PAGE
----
Office Space Classes – Tips for First-Time Commercial Landlords

By Gary Richetelli

Even if you’re brand-new to the commercial real estate industry, you’ve probably heard of office space classes—the broad categories by which commercial offices are evaluated against one another.

Office space falls into one of three classes: Class A, Class B, and Class C.

Contrary to popular belief, these classes don’t hew to standardized definitions. There’s no national or international standard for Class A office space, for instance.

Rather, office space classifications are locally relative. Though Class A office space is always more desirable than Class B space, which is in turn more desirable than Class C space, each class is only as good as its cohort. Class A space in the Boston area looks very different from Class A space in Dallas, which looks very different from Class A space in Seattle or Salt Lake City or Grand Rapids, Michigan.

Amid all the relativity, is there anything we can say for sure about the three classes of office space?

Yes—and it’s required learning for novice commercial real estate investors looking to cut their chops in an overwhelming and often high-stakes field.

The ABCs: Basic Guidelines for Class A, B, and C Office Space

What’s in a class? Here’s an overview of the three major office space classifications:

  • Class A: Class A office buildings are larger, newer, and better located than Class B and C buildings. They’re also more energy-efficient, secure, and amenity-rich. Older-construction Class A buildings have typically undergone extensive renovations in the recent past. Unsurprisingly, they command higher rents—and therefore have significantly higher income potential—than lower-class buildings.
  • Class B: Class B buildings are older and not always in pristine condition, but they’re solidly constructed and fairly well-appointed. In desirable areas, it’s common for enterprising investors to retrofit existing Class B space to meet local Class A standards, rather than build new.
  • Class C: Class C buildings are even older than Class B properties. They’re often inefficient and technologically out-of-date. They’re popular with bargain-hunting tenants and hands-off landlords. It’s rare to find Class C space in prime locations.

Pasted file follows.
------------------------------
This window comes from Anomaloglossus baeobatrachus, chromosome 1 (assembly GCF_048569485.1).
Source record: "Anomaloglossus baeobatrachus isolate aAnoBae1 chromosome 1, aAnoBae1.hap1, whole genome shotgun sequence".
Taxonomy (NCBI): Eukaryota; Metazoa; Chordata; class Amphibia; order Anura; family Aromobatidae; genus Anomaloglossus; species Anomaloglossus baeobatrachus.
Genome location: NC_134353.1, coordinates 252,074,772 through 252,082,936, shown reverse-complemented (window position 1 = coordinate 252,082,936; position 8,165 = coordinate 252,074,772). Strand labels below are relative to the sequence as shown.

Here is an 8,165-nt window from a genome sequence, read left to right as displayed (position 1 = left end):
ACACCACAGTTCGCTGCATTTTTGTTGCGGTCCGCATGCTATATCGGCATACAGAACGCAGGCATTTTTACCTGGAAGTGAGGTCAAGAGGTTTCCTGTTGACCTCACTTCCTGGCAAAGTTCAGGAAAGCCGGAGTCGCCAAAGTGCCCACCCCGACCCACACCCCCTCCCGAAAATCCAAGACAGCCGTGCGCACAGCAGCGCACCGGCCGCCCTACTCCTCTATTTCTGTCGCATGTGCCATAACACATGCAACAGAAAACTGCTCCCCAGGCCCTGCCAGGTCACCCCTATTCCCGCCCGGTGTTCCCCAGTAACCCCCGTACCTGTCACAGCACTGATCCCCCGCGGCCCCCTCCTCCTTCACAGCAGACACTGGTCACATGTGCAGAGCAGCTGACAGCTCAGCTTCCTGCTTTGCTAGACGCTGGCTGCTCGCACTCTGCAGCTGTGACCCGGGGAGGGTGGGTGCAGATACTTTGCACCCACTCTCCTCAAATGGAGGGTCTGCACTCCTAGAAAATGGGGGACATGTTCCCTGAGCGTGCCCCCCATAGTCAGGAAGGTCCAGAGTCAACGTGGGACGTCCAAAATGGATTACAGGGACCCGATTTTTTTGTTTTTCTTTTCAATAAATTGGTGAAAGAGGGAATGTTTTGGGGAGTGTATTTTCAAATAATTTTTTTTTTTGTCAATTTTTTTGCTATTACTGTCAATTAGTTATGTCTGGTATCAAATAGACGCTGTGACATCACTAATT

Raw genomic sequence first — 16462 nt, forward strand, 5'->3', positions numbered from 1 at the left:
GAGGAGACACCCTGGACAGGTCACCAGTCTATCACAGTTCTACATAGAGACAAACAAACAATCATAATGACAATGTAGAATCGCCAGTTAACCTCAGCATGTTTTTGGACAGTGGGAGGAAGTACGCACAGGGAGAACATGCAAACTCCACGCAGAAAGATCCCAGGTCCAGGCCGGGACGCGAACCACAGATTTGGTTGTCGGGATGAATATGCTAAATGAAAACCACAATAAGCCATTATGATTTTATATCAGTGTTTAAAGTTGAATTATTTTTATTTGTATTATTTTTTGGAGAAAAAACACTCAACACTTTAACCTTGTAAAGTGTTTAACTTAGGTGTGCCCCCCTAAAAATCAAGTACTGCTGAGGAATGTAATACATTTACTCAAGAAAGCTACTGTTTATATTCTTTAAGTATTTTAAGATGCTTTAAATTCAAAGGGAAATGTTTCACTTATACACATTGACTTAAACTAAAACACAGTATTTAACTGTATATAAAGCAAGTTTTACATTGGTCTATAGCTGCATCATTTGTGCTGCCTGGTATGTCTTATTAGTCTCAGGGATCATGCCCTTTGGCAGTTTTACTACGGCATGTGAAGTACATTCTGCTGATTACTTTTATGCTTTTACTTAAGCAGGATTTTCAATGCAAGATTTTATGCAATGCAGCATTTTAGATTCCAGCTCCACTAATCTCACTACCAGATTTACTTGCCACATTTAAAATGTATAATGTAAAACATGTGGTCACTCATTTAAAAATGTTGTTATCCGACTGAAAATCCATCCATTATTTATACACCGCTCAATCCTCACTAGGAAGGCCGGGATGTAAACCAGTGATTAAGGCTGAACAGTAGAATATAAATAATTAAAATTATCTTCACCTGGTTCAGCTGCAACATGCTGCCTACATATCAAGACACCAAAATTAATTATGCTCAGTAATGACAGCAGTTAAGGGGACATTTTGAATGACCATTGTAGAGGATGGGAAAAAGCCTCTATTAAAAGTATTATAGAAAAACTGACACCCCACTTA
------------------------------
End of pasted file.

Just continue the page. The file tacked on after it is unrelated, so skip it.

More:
What To Look For in a Commercial Office Property

Irrespective of class, you’ll want to consider these factors as you evaluate commercial properties:

  • Location: Location is (almost) everything. GPS makes it easy to get anywhere these days, but most tenants don’t want to send their clients to out-of-the-way office parks or back alleys. Millennial professionals love being in the thick of things too.
  • Age: Tenant tastes and needs change over time. Older buildings typically aren’t configured for today’s collaborative, technology-driven white collar workplace.
  • Building Size: Even large tenants are more flexible than they used to be, but blue-chip firms still prefer large buildings capable of housing whole departments or entire workforces. As a general rule, Class C buildings can’t support these types of tenants.
  • Cost: Class A office buildings are highly sought-after. Not surprisingly, they’re expensive—and, when supply is tight, competitive. The upshot: better cash flow.
  • Tenant Quality: Class A space attracts the most desirable tenants. Class B draws a mixed crowd. And Class C falls to those priced out of the higher two tiers. If tenant quality is a concern, plan accordingly.

Trophy Buildings

Is the three-tiered classification system really the best way to categorize the amazing variety of office space? It certainly seems restrictive.

According to 42Floors, a popular commercial real estate education resource, the three-class system may at the very least be incomplete. In many markets, Class A office space can be further divided into two tiers—“regular” Class A and a much smaller, more exclusive “trophy building” category.

Like the three traditional classes of office space, the trophy building subclass is ill-defined. 42Floors describes trophy buildings as “cream of the crop buildings that are industry leaders in every respect—technology, architectural design, posh finishes, and environmental sustainability…[t]hese buildings are in the best locations and are the most exclusive.”

Trophy buildings typically live in central business districts, less commonly in highly desirable peripheral areas with upscale amenities and first-rate transportation infrastructure. Intangible factors, such as iconic stature or preeminent location, can play into the trophy designation as well. For instance, an impartial observer might not think that New York City’s Empire State Building is a “cream of the crop” building, but its status as one of the world’s most recognizable office buildings is an intangible benefit that adds tremendous (and hard-to-quantify) value.

What class(es) of office space does your commercial real estate investment strategy encompass? Or do you prefer to steer clear of commercial office space altogether?